close
Share with your friends

The Government passed the COVID-19 Response (Taxation and Other Regulatory Urgent Measures) Act 2020 on April 30. This Act included two key pieces of support for Small Businesses:

Small Business Cashflow Loan scheme

On April 30 2020, the Government released details regarding a new Small Business Cashflow Loan scheme (the “loan scheme”).

Key features of the loan scheme are as follows:

  • Up to $100,000 to firms employing 50 or fewer full-time equivalent employees. The loan amount is calculated as $10,000 for an applicant plus $1,800 per full time employee.
  • The eligibility criteria are:
    o The wage subsidy scheme criteria plus:
    o A declaration that the business is viable and will use the money for core business operating costs.
  •  The business and Inland Revenue will have a legally binding loan contract.
  • The loan will be for a maximum 5 years, with repayments not due in the first 2 years
  • No interest is charged if the loan is repaid within the first year. A 3% interest rate applies otherwise.
  • Inland Revenue will administer and audit the scheme, with applications open from 12 May. The Act passed yesterday contains specific provisions relating to the administration of the scheme. A decision to grant or decline a loan will not be disputable and information can be shared with the Ministry of Social Development (MSD) (the administrators of the wage subsidy) to administer the scheme.

For further information on the loan scheme, please read our Taxmail.

Loss carry back rules

The Act also contained the temporary loss carry back rules. The main features of the loss carry back rules are:

  • Almost all taxpayers will be eligible to carry back losses including companies, trusts, and individuals.
  • For companies, the refund will be limited to the available imputation credits and shareholder continuity of 49% must be maintained. 
  • If tax losses are overestimated interest will be charged, and the interest cannot be remitted under the new COVID-19 remission rules.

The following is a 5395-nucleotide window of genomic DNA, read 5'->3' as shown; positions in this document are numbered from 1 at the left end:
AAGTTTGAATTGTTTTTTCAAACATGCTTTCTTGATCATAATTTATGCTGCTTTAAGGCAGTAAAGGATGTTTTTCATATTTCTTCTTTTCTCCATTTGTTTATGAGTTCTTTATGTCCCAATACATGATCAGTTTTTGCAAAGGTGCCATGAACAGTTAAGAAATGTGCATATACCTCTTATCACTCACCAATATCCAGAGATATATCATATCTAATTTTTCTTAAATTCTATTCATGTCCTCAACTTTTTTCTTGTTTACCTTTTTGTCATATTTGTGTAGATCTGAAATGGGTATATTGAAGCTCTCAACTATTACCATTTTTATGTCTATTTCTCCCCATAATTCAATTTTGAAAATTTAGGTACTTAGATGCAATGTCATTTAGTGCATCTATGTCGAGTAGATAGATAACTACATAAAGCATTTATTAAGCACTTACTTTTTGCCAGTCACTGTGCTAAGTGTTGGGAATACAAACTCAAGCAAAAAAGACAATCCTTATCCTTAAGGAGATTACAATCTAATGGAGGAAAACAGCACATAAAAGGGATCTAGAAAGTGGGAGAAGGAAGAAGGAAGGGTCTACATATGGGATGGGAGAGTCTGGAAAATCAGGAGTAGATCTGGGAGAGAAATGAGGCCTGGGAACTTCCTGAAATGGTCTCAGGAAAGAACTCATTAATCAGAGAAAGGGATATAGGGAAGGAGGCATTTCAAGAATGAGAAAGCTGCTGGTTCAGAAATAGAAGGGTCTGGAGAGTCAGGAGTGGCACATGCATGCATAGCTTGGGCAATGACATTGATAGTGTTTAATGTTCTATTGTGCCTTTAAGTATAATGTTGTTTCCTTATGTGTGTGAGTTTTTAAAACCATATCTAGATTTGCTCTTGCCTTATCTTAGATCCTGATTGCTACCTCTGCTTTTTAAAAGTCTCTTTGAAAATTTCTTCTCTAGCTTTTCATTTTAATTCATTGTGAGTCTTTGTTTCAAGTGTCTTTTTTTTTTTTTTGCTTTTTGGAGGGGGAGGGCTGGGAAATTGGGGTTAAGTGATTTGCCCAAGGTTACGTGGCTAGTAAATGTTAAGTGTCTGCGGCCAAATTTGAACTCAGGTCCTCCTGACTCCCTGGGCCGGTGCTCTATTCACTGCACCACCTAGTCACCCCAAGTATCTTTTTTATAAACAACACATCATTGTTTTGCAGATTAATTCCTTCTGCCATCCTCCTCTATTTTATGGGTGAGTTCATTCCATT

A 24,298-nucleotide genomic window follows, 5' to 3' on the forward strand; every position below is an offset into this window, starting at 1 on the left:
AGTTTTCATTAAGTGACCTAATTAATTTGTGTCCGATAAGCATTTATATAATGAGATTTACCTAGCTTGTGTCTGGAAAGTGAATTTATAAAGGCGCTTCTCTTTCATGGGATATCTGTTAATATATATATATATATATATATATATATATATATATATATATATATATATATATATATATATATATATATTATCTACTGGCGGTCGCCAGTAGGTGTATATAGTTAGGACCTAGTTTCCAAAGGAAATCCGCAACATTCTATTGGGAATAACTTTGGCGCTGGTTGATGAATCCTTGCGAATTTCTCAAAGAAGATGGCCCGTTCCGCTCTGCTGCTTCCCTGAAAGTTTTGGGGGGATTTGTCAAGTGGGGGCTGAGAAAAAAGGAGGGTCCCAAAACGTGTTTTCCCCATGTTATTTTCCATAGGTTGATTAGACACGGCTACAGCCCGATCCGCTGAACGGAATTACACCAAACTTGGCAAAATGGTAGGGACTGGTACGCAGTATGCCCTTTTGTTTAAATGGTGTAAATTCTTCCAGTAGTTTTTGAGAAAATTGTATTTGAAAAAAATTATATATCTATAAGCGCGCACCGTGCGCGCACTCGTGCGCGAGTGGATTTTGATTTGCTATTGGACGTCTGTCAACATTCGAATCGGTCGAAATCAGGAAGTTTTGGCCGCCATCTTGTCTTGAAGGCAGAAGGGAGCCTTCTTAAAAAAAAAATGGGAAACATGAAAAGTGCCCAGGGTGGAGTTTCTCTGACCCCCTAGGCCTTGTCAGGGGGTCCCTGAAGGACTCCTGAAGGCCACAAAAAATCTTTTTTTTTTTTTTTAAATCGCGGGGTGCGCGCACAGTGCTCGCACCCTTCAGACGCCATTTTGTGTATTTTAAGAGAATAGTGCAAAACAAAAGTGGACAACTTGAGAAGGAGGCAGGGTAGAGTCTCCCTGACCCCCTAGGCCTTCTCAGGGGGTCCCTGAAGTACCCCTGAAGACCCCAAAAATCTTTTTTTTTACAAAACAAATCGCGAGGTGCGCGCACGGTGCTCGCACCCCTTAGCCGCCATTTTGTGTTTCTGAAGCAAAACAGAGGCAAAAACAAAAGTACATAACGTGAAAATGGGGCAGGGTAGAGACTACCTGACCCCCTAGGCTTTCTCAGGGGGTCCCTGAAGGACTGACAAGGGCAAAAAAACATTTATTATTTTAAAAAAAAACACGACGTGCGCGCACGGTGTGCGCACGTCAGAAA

• For forecast losses in 2021 you can claim a refund of 2020 provisional tax paid by re-estimating provisional tax.
  • For forecast losses in 2020, you can claim a refund for a loss carry-back by estimating the loss through MyIR and having the 2019 tax return amended.
  • Where a company pays salaries to shareholder-employees there are a number of factors to be considered, including overdrawn current accounts, potential FBT liability, and provisional tax paid by the shareholder-employees
  • The rules do not apply to ring-fenced losses from residential properties.

For further information on the loss carry back rules, please read our April 30 Taxmail.
 

How we can help

KPMG can support your interaction with Inland Revenue in respect of both opportunities provided under the Act.

  • We can help you perform a forecast, or assess the reasonableness of your own forecasts, to support your funding needs and help determine whether the loan scheme should be considered for your business. This work can also support or determine any tax loss carry-back opportunity.
  • We can provide you with detailed assessments of the implications for your business of the loss carry back rules, including the impact of imputation credits, the loss continuity rules, and the best option if your company pays salaries to shareholder-employees. 
  • We can support your estimated provisional tax / loss with Inland Revenue.

If you would like more information, please contact your KPMG advisor or your local KPMG Private Enterprise office.